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Machine Learning Bias (AI Bias)

Beware of Machine Learning (ML) Bias! Learn how to detect and prevent bias in your ML models ⬇️

ML bias, sometimes called algorithm bias or AI bias, is a circumstance that occurs when an algorithm produces results that are systemically prejudiced due to flawed assumptions in the ML process.

Typically, bias can be introduced into ML systems through 1️⃣ faulty, poor, incomplete or prejudicial data sets, which result in inaccurate predictions, and 2️⃣ human error in ML design or in training the ML model that reflect cognitive biases.

So, what specifically are common types of ML bias that can be brought into a ML system?

➡️ Algorithm bias. This occurs when there's a problem within the algorithm that performs the calculations that power the ML computations.

➡️ Sample bias. This happens when there's a problem with the data used to train the ML model. In this type of bias, the data used are not representative enough to teach the system accurately.

➡️ Prejudice bias. In this case, the data used to train the system reflects existing prejudices, stereotypes and/or faulty societal assumptions, thereby introducing those same real-world biases into the machine learning itself.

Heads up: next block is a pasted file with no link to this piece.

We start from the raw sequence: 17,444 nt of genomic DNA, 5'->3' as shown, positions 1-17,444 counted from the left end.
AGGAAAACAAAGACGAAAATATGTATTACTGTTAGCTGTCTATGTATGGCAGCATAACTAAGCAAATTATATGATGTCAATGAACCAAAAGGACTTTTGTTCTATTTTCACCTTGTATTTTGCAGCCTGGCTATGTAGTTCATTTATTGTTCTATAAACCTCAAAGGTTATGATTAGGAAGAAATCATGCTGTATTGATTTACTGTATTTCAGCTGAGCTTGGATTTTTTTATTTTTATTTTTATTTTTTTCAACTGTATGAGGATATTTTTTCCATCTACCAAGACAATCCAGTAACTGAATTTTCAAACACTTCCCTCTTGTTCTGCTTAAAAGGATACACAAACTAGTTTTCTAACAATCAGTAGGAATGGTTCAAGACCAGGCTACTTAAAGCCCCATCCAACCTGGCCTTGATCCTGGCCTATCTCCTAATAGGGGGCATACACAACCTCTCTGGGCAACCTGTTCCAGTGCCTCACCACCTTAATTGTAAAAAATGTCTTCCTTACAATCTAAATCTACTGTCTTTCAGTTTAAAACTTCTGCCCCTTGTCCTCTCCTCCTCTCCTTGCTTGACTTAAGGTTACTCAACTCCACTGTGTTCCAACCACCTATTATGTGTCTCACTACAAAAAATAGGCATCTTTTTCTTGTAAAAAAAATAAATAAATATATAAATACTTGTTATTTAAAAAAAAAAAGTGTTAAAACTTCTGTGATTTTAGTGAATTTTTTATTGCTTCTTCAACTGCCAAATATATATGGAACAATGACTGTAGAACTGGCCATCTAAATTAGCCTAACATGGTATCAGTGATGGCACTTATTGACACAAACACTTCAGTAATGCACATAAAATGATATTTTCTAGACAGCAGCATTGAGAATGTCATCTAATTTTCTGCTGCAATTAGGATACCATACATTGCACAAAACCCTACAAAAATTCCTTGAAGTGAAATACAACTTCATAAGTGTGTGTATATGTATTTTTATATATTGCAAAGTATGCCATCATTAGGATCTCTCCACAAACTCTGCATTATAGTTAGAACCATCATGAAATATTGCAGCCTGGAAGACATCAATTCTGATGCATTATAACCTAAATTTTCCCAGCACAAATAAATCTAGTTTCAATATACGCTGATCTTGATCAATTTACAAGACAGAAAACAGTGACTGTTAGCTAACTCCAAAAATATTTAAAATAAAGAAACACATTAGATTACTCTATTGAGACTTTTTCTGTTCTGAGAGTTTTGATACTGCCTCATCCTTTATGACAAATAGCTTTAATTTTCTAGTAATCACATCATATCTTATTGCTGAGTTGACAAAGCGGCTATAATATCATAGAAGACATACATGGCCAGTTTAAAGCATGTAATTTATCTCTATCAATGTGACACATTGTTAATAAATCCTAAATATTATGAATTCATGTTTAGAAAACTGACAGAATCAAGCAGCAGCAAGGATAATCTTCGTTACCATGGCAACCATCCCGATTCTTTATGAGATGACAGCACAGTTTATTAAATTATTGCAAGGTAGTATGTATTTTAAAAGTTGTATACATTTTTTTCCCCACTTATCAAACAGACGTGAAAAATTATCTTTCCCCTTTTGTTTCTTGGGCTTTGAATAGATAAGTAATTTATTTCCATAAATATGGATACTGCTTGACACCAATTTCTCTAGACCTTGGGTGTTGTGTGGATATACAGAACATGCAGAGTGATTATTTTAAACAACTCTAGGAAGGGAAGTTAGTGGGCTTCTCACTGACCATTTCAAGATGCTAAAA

➡️ Measurement bias. This bias arises due to underlying problems with the accuracy of the data and how it was measured or assessed.

➡️ Exclusion bias. This happens when an important data point is left out of the data being used --something that can happen if the modelers do not recognize the data point as significant.

How to prevent bias:

1️⃣ Establish practice standards, strong data governance and peer review.

2️⃣ Select training data that is appropriately representative and large enough to reflect the population.

3️⃣ Test and validate to ensure the results of ML systems do not reflect bias due to algorithms or the data sets.

4️⃣ Monitor ML systems as they perform their tasks to ensure biases do not sneak in overtime.

It is critical that organizations scrutinize the data being used to train ML models for lack of completeness and potential bias.

Data should be representative of different races, genders, backgrounds and cultures that could be adversely affected.

Most important, data sets and ML algorithms should be transparent and routinely evaluated for quality and integrity.

⚠️ What would ML bias look like in a healthcare ?

A 2020 PNAS study found that gender imbalances in the training data sets of computer-aided diagnoses (CAD) systems led to the CAD system displaying lower accuracy with the underrepresented group. Specifically, when men’s x-rays were predominantly uploaded into the CAD system for training analysis, the accuracy of women’s diagnoses was dramatically lower.

Learn more ➡️

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